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01.12.2018 | Commentary | Ausgabe 1/2018 Open Access

Israel Journal of Health Policy Research 1/2018

TB Anywhere is TB Everywhere

Israel Journal of Health Policy Research > Ausgabe 1/2018
Jonathan M. Wortham
Tuberculosis (TB) anywhere brings the potential for TB everywhere. The outbreak described by Zohar Mor and colleagues in a recent IJHPR article illustrates this principle and its potential consequences [1]. The index patient (i.e., Patient One) in this outbreak was a migrant to Israel from Eritrea, a country with an estimated TB incidence of 74 cases per 100,000 persons, more than 20 times the reported incidence of 3.5 cases per 100,000 persons in Israel [2]. While this patient was presumably, but not definitively, infected with Mycobacterium tuberculosis in his birth country, he progressed to infectious TB while living in Israel and working at a long-term care facility. During the subsequent public health investigation, 100 contacts to the index patient in the long-term care facility were identified. Of these, 28 facility residents and 2 staff members had positive tests for TB infection and 1 facility resident had TB disease. During the next year, 2 additional cases were diagnosed in 2 contacts to the index patient. One of these was a facility resident born in the former Soviet Union; former Soviet countries have high TB incidences relative to Israel. TB incidences among former Soviet Countries are between 16 cases per 100,000 persons (Estonia) and 145 cases per 100,000 persons (Kyrgyzstan) [2]. The second was a staff member who experienced TB disease after being diagnosed and treated for latent TB infection (LTBI), but his adherence with LTBI treatment was suboptimal. Along with the evidence from the epidemiologic investigation, the TB program used genotyping data to propose a network of transmission among cases.
To control and prevent these kinds of outbreaks, public health programs in all countries, regardless of TB incidence, must retain capacity to perform core TB control activities [3]. The first, and most fundamental, is to promptly diagnose and treat TB cases. Ensuring universal access to rapid, complete, and effective TB treatment benefits patients, by reducing morbidity, and society, by rendering cases non-infectious and preventing emergence of drug-resistant, more difficult-to-treat forms of disease.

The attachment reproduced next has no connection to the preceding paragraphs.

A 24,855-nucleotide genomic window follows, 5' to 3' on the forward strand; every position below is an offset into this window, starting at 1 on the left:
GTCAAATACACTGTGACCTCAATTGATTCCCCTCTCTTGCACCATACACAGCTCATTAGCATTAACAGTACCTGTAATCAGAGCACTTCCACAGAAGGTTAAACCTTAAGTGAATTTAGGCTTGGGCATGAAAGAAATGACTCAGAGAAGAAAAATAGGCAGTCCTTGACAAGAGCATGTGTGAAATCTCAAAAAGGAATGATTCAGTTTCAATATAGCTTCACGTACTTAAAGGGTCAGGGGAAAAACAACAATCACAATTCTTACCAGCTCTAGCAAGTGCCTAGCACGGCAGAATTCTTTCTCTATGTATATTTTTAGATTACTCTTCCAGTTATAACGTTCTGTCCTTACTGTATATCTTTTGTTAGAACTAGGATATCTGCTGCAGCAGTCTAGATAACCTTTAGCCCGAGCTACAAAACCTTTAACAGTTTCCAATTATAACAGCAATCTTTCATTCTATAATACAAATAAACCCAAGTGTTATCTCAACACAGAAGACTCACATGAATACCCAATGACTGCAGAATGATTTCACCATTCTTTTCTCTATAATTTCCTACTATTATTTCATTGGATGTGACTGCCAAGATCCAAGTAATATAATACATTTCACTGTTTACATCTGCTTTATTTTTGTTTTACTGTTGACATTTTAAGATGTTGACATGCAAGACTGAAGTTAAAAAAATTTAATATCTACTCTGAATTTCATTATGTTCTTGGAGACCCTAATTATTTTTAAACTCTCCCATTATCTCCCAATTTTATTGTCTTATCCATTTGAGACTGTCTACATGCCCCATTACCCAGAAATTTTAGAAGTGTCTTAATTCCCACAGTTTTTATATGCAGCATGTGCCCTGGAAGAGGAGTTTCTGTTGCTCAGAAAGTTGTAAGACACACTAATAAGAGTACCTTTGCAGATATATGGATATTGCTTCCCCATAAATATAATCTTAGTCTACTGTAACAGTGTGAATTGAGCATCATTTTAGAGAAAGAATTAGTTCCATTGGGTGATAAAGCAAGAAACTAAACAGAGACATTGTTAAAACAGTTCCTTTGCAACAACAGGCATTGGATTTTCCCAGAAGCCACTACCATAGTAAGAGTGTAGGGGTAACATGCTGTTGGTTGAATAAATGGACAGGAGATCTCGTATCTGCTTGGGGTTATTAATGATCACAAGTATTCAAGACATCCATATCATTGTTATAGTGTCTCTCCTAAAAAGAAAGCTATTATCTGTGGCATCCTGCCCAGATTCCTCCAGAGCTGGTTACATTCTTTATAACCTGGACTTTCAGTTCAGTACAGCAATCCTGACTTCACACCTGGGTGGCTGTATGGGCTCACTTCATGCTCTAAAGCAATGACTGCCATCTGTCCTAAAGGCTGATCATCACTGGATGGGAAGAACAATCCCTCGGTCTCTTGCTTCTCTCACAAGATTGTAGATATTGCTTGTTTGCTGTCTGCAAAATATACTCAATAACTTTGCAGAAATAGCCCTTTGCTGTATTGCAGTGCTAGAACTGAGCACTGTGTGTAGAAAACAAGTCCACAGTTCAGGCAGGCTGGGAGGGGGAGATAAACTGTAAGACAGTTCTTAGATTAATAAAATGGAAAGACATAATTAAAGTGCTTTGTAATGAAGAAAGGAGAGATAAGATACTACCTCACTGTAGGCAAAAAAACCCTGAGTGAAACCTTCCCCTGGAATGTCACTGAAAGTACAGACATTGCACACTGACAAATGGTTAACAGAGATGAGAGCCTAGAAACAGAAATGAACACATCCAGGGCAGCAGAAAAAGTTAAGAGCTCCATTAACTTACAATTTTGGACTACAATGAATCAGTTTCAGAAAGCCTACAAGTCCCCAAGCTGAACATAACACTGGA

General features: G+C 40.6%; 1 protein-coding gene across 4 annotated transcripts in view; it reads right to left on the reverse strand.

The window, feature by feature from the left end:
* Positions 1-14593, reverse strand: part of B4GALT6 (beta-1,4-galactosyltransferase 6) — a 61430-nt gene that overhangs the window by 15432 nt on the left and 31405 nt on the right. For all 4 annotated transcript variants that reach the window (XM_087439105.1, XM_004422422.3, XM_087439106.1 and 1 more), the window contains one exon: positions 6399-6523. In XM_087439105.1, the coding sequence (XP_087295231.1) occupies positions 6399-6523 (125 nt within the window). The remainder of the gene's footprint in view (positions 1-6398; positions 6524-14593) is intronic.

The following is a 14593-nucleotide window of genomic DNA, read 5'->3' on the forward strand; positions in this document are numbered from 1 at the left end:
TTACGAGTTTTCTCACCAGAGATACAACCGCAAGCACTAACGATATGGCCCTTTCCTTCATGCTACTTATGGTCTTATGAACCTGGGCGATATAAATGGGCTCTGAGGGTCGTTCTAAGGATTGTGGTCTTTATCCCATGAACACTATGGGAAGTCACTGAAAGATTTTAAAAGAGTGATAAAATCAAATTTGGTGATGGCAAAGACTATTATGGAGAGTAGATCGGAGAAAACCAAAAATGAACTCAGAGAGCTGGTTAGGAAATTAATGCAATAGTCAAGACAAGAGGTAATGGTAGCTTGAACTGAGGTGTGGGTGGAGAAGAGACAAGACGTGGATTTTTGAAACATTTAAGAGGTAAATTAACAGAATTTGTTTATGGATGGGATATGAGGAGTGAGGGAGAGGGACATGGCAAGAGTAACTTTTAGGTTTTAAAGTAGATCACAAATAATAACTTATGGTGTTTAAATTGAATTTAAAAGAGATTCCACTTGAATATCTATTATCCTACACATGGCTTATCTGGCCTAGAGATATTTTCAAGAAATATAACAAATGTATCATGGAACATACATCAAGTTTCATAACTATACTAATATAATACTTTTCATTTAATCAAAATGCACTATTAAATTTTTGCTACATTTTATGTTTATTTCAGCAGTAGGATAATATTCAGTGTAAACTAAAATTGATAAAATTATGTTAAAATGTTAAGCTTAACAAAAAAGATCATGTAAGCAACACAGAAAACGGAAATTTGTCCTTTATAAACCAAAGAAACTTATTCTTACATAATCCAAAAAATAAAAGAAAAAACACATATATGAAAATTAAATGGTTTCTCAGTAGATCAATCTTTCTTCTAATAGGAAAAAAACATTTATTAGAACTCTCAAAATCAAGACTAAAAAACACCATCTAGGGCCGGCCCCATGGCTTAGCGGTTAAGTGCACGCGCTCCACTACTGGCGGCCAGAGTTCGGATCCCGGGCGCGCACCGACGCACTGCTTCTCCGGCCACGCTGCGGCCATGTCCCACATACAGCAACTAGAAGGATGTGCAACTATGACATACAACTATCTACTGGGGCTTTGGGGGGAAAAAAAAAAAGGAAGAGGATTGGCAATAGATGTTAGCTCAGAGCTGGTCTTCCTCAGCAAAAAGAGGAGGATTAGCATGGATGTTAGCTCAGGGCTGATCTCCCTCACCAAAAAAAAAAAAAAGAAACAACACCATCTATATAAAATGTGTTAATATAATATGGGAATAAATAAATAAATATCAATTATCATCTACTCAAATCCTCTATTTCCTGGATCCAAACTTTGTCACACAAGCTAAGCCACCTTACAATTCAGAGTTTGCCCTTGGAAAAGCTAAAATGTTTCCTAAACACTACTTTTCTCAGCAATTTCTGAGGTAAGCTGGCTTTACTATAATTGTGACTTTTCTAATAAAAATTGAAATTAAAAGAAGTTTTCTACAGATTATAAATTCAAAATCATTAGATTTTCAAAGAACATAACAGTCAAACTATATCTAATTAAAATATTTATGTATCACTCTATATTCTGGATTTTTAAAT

While finding and treating cases might seem straightforward, diagnosing TB is often challenging. Some patients present to healthcare only after they have been contagious for a long time. In 16 of 21 outbreaks in the United States for which the Centers for Disease Control and Prevention (CDC) was invited to provide assistance during 2009–2015, several patients presented to healthcare only after they were contagious for several months [4]. Given the prevalence of homelessness and poverty among patients in these outbreaks, lack of access to routine healthcare likely was a factor behind delayed presentations to healthcare.
Even when patients with TB promptly seek healthcare, they often have non-specific symptoms upon initial presentation. Even medical providers suspect TB, diagnostic tests are not 100% sensitive. As TB incidence declines, clinical expertise for diagnosis and treatment might diminish, because fewer clinicians encounter TB cases during training and practice. Prolonged infectiousness due, at least in part, to misdiagnosis is relatively common in the United States, despite widespread availability of diagnostic tests for TB infection and disease. In two-thirds of outbreaks in the United States for which CDC provided assistance, many patients presented to healthcare multiple times and received other diagnoses and treatments before their TB diagnoses were made [4]. In all, delayed diagnoses, whether due to delayed healthcare seeking or initial misdiagnoses after healthcare seeking, contributed to all but one CDC-investigated outbreak during 2009–2015. Because cases were infectious for such long periods, these outbreaks involved more infectious cases to be treated and contacts to be evaluated, resulting in longer, more resource-intensive public health responses.
Making prompt TB diagnoses among healthcare workers and persons living or working in congregate settings (e.g., homeless overnight facilities) deserves special attention because of the consequences of contagious persons in these settings. In the United States, healthcare facilities, correctional facilities, and homeless overnight facilities should have specific infection control procedures designed to prevent M. tuberculosis transmission [57]. Administrative measures designed to reduce the risk for exposure to persons who might have TB disease, are foundational to any TB infection control policy. In order to prevent facility-associated transmission, healthcare facilities should immediately exclude workers experiencing symptoms consistent with TB from patient care activities until they are determined not to have infectious TB. Similarly, symptomatic persons should be excluded from congregate settings (e.g., homeless overnight facilities), unless effective airborne infection isolation can be maintained, until they are determined not to have TB or until they are determined to be not contagious [4, 5].
Other types of controls supplement administrative efforts to reduce exposure to persons with contagious TB. Environmental controls, such as high efficiency particulate air (HEPA) filtration, to reduce the concentration of infectious droplet nuclei in air, and respiratory-protection controls, such as fit-tested N95 masks, are second and third in the hierarchy of TB infection control activities and can provide additional layers of protection [5]. Annual TB testing programs for healthcare workers, when appropriate, also facilitate surveillance for M. tuberculosis transmission in these settings [5].